App detecting jaundice in babies a success in first major clinical trial
A smartphone app that identifies severe jaundice in newborn babies by scanning their eyes could be a life-saver in areas that lack access to expensive screening devices, suggests a study co-authored by researchers at UCL (University College London) and the University of Ghana. The app, called neoSCB, was developed by clinicians and engineers at UCL and was used to screen for jaundice in over...
A smartphone app that identifies severe jaundice in newborn babies by scanning their eyes could be a life-saver in areas that lack access to expensive screening devices, suggests a study co-authored by researchers at UCL (University College London) and the University of Ghana.
The app, called neoSCB, was developed by clinicians and engineers at UCL and was used to screen for jaundice in over 300 newborn babies in Ghana, following an initial pilot study on 37 newborns at University College London Hospital (UCLH) in 2020.
For the large-scale study, published in Paediatrics, the team tested over 300 babies with the app, which analyses images taken on a smartphone camera to quantify the yellowness of the white part of the eye (sclera)-a sign of neonatal jaundice. Analysing the yellowness of the eye just by looking is unreliable, and the neoSCB app can give early diagnosis of neonatal jaundice requiring treatment.
The study compared the effectiveness of the neoSCB app with conventional screening methods. Of the 336 babies tested by the app, 79 were severely jaundiced newborns, and the app correctly identified 74 of them. This is in line with the accuracy of the most common conventional screening method, a non-invasive device known as a transcutaneous bilirubinometer, which correctly identified 76.
The transcutaneous bilirubinometer works by measuring the yellow pigment under the newborn's skin to give a measure of jaundice levels. All screening results are then followed up by blood tests to determine the type of treatment required.
Dr Terence Leung (UCL Medical Physics & Biomedical Engineering) who developed the technology behind the app, said: "The study shows that the neoSCB app is as good as commercial devices currently recommended to screen for severely jaundiced newborns, but the app only requires a smartphone which costs less than a tenth of the commercial device. We hope that, once rolled out widely, our technology can be used to save the lives of newborns in parts of the world that lack access to expensive screening devices."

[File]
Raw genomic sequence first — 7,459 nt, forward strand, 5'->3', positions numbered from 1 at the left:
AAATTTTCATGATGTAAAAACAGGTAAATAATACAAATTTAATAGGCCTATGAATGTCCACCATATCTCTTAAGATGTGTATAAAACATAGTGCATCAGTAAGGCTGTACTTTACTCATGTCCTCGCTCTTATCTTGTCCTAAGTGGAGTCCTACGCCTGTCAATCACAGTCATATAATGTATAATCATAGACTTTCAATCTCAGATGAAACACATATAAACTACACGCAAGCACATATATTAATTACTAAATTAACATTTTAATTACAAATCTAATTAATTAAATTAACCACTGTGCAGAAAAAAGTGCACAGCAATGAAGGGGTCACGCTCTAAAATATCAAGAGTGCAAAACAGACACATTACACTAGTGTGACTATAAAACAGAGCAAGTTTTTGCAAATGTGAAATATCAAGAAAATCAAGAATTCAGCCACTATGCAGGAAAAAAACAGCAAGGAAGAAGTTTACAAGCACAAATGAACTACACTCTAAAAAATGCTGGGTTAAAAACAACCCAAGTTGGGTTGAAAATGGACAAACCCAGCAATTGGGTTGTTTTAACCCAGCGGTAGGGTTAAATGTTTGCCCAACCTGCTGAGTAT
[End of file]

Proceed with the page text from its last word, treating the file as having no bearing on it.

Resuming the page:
Study lead Dr Christabel Enweronu-Laryea (University of Ghana Medical School) said: "The neoSCB method was acceptable to mothers in urban and rural communities where the study was conducted. Mothers easily devised ways to keep the baby's eye open, most often by initiating breastfeeding."
Jaundice, where the skin and whites of the eye turn yellow, is common in newborns and is usually harmless. The yellowness is caused by a substance called bilirubin, which in severe cases can enter the brain, leading to death or disabilities such as hearing loss, neurological conditions such as athetoid cerebral palsy and developmental delays.
Every year severe jaundice causes about 114,000 newborn deaths and 178,000 cases of disability worldwide, despite it being a treatable condition. Most cases of neonatal jaundice occur in the first week after birth, and routine screening for early diagnosis in higher income countries has reduced the risks of severe complications.
Newborns in low- and middle-income countries are typically at a greater risk of severe jaundice, or neonatal hyperbilirubinemia, because of the lack of resources required for screening. A commercial transcutaneous bilirubinometer typically costs around £4,000 per device, and blood tests require a large amount of capacity. Additional factors such as a higher prevalence of home births and early postnatal discharge can contribute to fewer newborns going through screening.
Babies in sub-Saharan Africa are also at a greater risk because of a high prevalence of glucose-6-phosphate dehydrogenase (G6PD) deficiency, which is an inherited genetic disorder associated with an increased risk of haemolysis – where red blood cells break down at a faster rate than they are made-and hyperbilirubinemia.
Senior author Dr Judith Meek (UCLH) added: "This app has the potential to prevent death and disability worldwide in many different settings. It will reduce unnecessary hospital visits and potentially empower community health workers and parents to care for newborn babies safely."
In total, 724 newborns aged between 0 and 28 days were initially considered for the study. The 336 whose datasets were used for the paper had had no prior treatment for jaundice. Babies who were born at less than 35 weeks, were critically ill or had a very low birth weight were excluded from the final study. The app was tested with frontline healthcare workers and the babies' mothers, who provided feedback on the usability of the app.